Changes in these genes are associated with Wolf-Hirschhorn syndrome.
Between 85 and 90 percent of all cases of Wolf-Hirschhorn syndrome are not inherited. They result from a chromosomal deletion that occurs as a random (de novo) event during the formation of reproductive cells (eggs or sperm) or in early embryonic development. More complex chromosomal rearrangements can also occur as de novo events, which may help explain the variability in the condition's signs and symptoms. De novo chromosomal changes occur in people with no history of the disorder in their family.
A small percentage of all people with Wolf-Hirschhorn syndrome have the disorder as a result of an unusual chromosomal abnormality such as a ring chromosome 4. Ring chromosomes occur when a chromosome breaks in two places and the ends of the chromosome arms fuse together to form a circular structure. In the process, genes near the ends of the chromosome are lost.
In the remaining cases of Wolf-Hirschhorn syndrome, an affected individual inherits a copy of chromosome 4 with a deleted segment. In these cases, one of the individual's parents carries a chromosomal rearrangement between chromosome 4 and another chromosome. This rearrangement is called a balanced translocation. No genetic material is gained or lost in a balanced translocation, so these chromosomal changes usually do not cause any health problems. However, translocations can become unbalanced as they are passed to the next generation. Some people with Wolf-Hirschhorn syndrome inherit an unbalanced translocation that deletes genes near the end of the short arm of chromosome 4. A loss of these genes results in the intellectual disability, slow growth, and other health problems characteristic of this disorder.
These resources address the diagnosis or management of Wolf-Hirschhorn syndrome and may include treatment providers.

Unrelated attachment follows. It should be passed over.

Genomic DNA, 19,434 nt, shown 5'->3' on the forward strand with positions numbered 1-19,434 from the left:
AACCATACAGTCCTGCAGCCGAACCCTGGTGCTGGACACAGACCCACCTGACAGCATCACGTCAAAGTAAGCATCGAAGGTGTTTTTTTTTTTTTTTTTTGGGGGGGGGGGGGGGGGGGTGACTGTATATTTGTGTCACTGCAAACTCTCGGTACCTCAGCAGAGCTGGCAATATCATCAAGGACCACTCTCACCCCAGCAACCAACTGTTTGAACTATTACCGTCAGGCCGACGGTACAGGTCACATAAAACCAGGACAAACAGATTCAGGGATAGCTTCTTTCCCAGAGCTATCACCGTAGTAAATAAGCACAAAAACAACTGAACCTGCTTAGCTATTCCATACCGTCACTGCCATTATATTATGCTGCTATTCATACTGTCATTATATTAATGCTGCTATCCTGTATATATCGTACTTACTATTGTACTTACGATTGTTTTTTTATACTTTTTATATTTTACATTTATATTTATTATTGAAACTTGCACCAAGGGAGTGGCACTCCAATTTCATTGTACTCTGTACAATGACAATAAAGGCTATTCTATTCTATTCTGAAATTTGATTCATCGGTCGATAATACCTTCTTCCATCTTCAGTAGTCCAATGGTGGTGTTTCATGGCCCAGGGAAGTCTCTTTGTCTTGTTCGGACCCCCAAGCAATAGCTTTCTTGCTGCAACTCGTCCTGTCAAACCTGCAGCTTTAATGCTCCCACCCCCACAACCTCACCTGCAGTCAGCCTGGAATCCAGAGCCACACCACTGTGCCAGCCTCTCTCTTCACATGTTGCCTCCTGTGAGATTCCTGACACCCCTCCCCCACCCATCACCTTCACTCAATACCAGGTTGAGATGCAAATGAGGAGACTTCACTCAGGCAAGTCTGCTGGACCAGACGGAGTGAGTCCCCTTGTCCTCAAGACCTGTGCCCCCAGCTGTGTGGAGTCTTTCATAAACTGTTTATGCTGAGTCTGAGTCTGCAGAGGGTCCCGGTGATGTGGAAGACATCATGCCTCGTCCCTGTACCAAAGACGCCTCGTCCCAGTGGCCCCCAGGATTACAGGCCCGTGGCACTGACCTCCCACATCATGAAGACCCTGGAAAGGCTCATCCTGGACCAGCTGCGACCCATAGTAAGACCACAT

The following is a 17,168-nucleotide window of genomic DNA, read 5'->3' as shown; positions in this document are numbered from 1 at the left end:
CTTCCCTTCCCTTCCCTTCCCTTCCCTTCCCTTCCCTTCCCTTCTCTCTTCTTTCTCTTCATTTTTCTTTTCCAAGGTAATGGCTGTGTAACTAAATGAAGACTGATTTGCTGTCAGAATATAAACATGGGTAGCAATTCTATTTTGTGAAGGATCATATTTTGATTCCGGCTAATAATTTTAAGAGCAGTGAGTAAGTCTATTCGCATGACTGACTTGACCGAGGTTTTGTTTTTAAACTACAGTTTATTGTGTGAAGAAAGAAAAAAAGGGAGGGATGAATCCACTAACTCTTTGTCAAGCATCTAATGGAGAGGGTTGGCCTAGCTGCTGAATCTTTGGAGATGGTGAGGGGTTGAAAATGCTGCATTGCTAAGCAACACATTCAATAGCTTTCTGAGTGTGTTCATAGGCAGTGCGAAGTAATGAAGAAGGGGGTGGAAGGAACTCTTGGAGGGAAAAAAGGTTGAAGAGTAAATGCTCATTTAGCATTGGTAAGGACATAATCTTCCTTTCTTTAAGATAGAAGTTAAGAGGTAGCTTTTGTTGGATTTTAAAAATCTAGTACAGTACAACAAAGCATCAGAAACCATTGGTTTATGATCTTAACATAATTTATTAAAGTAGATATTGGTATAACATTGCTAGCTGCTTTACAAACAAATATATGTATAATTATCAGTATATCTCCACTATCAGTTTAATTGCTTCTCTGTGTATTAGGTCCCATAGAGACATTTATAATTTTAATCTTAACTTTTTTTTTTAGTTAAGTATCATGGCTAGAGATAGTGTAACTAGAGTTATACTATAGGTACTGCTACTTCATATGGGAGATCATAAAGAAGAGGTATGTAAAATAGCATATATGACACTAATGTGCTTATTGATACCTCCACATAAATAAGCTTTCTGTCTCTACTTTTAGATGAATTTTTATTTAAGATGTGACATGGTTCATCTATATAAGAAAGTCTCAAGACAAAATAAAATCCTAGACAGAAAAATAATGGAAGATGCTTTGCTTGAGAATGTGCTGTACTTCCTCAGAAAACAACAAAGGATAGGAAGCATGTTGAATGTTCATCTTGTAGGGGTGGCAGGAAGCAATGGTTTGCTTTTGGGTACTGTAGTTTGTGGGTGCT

You might also find information on the diagnosis or management of Wolf-Hirschhorn syndrome in Educational resources and Patient support.
General information about the diagnosis (http://ghr.nlm.nih.gov/handbook/consult/diagnosis) and management (http://ghr.nlm.nih.gov/handbook/consult/treatment) of genetic conditions is available in the Handbook. Read more about genetic testing (http://ghr.nlm.nih.gov/handbook/testing), particularly the difference between clinical tests and research tests (http://ghr.nlm.nih.gov/handbook/testing/researchtesting).
To locate a healthcare provider, see How can I find a genetics professional in my area? (http://ghr.nlm.nih.gov/handbook/consult/findingprofessional) in the Handbook.
You may find the following resources about Wolf-Hirschhorn syndrome helpful. These materials are written for the general public.
You may also be interested in these resources, which are designed for healthcare professionals and researchers.
For more information about naming genetic conditions, see the Genetics Home Reference Condition Naming Guidelines (http://ghr.nlm.nih.gov/ConditionNameGuide) and How are genetic conditions and genes named? (http://ghr.nlm.nih.gov/handbook/mutationsanddisorders/naming) in the Handbook.
Ask the Genetic and Rare Diseases Information Center (https://rarediseases.info.nih.gov/gard).
chromosome ; cleft palate ; deletion ; developmental delay ; disability ; embryonic ; failure to thrive ; gene ; genitourinary tract ; hypertelorism ; hypotonia ; inherit ; inherited ; microcephaly ; micrognathia ; monosomy ; motor ; muscle tone ; palate ; philtrum ; prevalence ; rearrangement ; reproductive cells ; ring chromosomes ; scoliosis ; short stature ; sperm ; stature ; syndrome ; translocation
You may find definitions for these and many other terms in the Genetics Home Reference Glossary.
The resources on this site should not be used as a substitute for professional medical care or advice. Users seeking information about a personal genetic disease, syndrome, or condition should consult with a qualified healthcare professional. See How can I find a genetics professional in my area? (http://ghr.nlm.nih.gov/handbook/consult/findingprofessional) in the Handbook.